Claims of bullying on NT construction sites

Wednesday, 06 February, 2019

Claims of bullying on NT construction sites

The Australian Building and Construction Commission (ABCC) has alleged that CFMMEU is undermining safety on construction sites through bullying.

CFMMEU officials are accused of intimidating Northern Territory government officials, whose job it is to enforce safety regulations on Top End construction sites.

“The alleged bullying of safety inspectors makes a mockery of the union’s claim that it puts safety first and its use of safety as a justification for its thuggery,” said Denita Wawn, CEO of Master Builders Australia.

“The ABCC is the only authority tasked with holding the CFMMEU and other construction unions to account. Without the ABCC the alleged bullying of government safety inspectors could have gone unchallenged.

“This is the second report of this alleged behaviour in as many weeks, following the refusal of Queensland safety inspectors to visit a CFMMEU-dominated site in Brisbane last week.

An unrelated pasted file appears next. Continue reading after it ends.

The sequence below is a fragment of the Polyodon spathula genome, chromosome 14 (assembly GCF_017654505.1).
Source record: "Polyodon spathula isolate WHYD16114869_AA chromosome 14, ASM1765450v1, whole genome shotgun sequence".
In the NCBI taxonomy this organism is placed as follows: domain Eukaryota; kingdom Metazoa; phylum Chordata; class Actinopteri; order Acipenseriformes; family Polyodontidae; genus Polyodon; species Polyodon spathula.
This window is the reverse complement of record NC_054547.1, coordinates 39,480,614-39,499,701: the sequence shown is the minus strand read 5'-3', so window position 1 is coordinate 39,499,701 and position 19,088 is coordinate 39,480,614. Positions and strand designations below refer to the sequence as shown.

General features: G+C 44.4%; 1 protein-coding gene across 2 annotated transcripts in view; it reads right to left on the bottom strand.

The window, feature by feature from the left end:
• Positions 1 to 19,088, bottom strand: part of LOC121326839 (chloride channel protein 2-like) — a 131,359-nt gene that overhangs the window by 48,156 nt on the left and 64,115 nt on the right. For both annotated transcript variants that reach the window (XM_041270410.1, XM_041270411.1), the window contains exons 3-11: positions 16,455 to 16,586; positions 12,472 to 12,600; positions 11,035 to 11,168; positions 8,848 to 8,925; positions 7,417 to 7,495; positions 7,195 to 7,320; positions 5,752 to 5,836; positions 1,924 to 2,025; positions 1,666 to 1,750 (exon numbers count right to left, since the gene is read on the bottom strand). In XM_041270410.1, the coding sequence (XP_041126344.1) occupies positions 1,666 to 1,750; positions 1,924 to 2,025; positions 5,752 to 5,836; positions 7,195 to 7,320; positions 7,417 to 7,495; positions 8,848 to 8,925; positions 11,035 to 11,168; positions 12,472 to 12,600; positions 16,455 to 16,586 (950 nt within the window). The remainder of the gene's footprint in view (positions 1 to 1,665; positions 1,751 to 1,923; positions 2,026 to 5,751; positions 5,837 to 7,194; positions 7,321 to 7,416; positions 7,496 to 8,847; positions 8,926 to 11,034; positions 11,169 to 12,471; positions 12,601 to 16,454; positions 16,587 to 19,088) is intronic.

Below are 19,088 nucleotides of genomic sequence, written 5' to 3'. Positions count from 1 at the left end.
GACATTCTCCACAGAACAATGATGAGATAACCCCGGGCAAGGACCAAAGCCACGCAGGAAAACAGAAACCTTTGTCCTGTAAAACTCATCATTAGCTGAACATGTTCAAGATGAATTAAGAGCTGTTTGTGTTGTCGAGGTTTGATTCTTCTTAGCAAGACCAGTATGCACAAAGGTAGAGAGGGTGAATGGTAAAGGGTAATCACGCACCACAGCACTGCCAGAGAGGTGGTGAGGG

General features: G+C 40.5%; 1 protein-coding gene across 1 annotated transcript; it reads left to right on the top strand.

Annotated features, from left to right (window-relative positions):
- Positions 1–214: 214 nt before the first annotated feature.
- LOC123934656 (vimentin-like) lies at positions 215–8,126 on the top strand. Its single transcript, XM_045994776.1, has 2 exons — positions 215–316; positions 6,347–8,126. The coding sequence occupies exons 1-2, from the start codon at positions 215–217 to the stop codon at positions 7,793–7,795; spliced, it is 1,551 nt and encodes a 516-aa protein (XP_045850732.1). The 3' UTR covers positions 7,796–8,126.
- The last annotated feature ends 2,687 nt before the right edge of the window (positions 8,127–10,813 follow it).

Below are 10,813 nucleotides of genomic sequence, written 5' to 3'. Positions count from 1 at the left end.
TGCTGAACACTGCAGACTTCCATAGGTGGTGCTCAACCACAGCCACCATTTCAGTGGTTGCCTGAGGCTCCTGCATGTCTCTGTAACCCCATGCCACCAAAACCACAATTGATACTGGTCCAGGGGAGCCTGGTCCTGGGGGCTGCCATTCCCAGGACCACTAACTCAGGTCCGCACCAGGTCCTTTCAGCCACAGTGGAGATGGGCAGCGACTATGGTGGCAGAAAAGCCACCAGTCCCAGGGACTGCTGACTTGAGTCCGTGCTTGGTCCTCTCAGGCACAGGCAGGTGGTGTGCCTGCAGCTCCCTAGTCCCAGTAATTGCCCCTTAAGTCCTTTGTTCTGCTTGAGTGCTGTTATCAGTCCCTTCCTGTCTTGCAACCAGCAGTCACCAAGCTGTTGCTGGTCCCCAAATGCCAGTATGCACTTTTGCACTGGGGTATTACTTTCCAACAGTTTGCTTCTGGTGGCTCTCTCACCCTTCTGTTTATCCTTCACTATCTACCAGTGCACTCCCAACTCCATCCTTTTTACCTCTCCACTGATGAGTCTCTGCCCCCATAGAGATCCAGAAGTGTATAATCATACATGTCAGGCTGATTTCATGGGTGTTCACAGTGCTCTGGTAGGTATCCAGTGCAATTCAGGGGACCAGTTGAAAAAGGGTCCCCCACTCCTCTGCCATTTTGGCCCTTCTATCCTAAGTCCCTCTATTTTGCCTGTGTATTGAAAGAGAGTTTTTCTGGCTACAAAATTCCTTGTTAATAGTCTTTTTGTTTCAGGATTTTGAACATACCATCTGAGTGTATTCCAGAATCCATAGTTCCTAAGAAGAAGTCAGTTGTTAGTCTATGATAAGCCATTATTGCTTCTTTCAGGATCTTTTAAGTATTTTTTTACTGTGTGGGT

“The site of the CFMMEU’s alleged bullying also shows the union’s flagrant contempt for the community. The union’s officials allegedly bullied and intimidated the NT Government’s safety inspectors during the construction of a new emergency response centre and police station.

“The CFMMEU was clearly well aware that these were community facilities that were being constructed. It’s always the community that pays the price for this union’s bullying.

“The CFMMEU’s other favourite bullying tactic — threatening building contractors’ livelihoods — is also alleged to have occurred, with union officials allegedly telling the building business they would ‘pay the price’ if they didn’t give in to the union’s demands.

“All this because the construction contractor called in safety inspectors to investigate safety concerns raised by the CFMMEU in the first place. You would think that the union would put safety of workers first.

“This comes on the back of almost $2 million in fines for CFMMEU’s flouting of industrial laws in just six months, with a further 800 alleged contraventions currently before the courts,” said Wawn.

Image credit: © Liwlucksaneey

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